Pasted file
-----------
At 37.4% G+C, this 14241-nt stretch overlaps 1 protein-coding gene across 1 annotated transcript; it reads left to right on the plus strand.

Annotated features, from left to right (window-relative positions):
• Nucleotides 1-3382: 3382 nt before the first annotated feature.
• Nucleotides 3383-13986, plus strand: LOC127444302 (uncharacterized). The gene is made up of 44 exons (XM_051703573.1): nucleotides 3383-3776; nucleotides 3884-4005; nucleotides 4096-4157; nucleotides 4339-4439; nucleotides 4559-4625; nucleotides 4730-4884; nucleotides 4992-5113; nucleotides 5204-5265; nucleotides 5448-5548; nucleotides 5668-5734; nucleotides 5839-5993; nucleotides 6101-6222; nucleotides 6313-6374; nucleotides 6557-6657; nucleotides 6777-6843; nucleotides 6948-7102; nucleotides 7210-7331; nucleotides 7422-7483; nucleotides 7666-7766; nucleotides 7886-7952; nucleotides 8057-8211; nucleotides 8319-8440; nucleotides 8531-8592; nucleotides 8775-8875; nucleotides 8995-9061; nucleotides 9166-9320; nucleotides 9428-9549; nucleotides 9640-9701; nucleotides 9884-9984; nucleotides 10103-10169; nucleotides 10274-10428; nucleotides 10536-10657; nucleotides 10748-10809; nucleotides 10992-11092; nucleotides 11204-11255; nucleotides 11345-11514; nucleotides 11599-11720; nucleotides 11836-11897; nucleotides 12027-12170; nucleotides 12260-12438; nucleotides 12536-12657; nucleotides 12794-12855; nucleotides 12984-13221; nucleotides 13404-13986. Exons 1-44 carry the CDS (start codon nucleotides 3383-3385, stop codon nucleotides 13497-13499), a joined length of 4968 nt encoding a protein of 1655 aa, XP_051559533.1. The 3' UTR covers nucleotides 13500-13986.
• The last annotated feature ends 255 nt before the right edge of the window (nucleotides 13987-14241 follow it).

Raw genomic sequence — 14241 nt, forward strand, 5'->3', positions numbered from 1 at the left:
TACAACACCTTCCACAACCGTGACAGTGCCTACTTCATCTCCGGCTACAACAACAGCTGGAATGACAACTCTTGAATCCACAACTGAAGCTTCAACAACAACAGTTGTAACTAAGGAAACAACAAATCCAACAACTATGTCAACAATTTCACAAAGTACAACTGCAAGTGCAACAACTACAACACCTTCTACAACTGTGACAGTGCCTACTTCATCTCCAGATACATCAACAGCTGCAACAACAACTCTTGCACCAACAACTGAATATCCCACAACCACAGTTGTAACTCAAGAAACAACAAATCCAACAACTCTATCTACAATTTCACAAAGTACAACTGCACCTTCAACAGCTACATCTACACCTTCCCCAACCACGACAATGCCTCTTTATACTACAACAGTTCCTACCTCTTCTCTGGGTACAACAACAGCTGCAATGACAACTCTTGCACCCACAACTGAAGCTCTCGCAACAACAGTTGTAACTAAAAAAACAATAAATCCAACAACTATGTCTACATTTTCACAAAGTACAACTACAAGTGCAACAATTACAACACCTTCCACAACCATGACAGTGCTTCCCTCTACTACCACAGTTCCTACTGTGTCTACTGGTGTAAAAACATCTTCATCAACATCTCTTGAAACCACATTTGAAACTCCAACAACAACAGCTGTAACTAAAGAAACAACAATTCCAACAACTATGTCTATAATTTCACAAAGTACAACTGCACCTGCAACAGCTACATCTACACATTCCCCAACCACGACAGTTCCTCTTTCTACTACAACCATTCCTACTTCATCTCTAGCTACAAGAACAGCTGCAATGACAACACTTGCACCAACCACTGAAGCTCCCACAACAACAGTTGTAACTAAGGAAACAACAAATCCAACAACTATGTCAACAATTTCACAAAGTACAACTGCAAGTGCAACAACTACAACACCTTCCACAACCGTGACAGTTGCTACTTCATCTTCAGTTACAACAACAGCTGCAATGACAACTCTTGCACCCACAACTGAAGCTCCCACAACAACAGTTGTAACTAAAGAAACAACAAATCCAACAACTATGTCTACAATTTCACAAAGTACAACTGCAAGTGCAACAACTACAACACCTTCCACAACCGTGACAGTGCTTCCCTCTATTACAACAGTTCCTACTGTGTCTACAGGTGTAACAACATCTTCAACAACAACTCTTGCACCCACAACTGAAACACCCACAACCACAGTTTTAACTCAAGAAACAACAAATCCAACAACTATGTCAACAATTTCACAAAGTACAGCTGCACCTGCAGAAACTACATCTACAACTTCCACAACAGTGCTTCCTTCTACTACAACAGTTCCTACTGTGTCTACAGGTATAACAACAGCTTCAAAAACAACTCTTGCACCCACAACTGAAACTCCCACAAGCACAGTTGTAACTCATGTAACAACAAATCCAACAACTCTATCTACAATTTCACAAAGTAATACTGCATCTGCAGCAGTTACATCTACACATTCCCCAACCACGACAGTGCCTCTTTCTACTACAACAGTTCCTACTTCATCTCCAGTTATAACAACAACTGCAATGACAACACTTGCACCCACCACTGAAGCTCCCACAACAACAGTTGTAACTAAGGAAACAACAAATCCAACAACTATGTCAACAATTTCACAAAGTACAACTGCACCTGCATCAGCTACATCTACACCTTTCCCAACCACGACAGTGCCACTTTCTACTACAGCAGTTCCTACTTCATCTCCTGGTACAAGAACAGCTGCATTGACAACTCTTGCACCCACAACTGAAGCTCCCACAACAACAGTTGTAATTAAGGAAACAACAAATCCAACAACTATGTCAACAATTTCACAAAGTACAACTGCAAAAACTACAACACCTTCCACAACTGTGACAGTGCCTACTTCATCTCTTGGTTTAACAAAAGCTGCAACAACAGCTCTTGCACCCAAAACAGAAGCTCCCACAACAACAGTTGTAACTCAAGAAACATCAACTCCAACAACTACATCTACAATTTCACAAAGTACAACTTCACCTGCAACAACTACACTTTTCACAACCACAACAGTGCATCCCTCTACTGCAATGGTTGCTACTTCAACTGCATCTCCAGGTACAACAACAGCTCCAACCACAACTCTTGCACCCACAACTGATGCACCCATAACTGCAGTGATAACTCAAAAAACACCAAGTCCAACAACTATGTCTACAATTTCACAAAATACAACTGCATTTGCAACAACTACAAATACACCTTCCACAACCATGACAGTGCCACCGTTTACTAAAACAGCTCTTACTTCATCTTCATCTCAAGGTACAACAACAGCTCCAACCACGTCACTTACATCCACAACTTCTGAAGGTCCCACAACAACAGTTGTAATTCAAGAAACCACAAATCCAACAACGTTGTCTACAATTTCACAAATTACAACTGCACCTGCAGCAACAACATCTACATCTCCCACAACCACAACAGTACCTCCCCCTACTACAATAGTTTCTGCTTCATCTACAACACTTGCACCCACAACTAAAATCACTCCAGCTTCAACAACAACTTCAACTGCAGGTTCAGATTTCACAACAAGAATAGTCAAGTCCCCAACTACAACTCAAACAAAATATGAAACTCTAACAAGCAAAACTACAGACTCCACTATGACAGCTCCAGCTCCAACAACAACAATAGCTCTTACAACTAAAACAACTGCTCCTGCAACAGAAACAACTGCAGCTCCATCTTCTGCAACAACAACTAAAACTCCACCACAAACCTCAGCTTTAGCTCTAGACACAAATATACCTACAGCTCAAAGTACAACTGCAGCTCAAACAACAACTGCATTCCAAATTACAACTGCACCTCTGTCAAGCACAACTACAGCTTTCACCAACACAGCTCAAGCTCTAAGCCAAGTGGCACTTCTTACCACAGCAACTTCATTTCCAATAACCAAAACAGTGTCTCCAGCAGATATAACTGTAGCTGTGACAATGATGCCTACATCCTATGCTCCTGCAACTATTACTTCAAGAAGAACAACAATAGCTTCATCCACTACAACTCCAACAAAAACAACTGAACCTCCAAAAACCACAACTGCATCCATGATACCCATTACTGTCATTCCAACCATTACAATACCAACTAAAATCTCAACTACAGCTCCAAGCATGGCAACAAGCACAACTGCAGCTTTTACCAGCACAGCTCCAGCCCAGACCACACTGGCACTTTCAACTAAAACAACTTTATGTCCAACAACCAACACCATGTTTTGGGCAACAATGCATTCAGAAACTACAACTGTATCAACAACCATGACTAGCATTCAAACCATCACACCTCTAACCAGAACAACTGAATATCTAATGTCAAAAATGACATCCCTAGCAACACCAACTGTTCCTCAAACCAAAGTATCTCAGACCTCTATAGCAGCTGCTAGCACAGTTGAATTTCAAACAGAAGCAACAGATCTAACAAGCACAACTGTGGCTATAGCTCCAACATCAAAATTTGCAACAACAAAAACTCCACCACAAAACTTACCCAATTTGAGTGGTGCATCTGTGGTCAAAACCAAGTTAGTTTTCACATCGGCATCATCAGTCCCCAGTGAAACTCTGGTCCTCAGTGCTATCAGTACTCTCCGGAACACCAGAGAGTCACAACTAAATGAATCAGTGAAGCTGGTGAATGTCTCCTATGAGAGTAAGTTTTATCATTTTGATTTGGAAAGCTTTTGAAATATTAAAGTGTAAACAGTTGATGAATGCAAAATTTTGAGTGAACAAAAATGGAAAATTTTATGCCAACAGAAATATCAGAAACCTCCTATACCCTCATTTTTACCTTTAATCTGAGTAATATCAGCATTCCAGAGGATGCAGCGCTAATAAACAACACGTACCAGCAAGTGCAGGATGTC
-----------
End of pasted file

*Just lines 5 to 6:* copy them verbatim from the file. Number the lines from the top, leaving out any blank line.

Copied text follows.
• The last annotated feature ends 255 nt before the right edge of the window (nucleotides 13987-14241 follow it).

Raw genomic sequence — 14241 nt, forward strand, 5'->3', positions numbered from 1 at the left: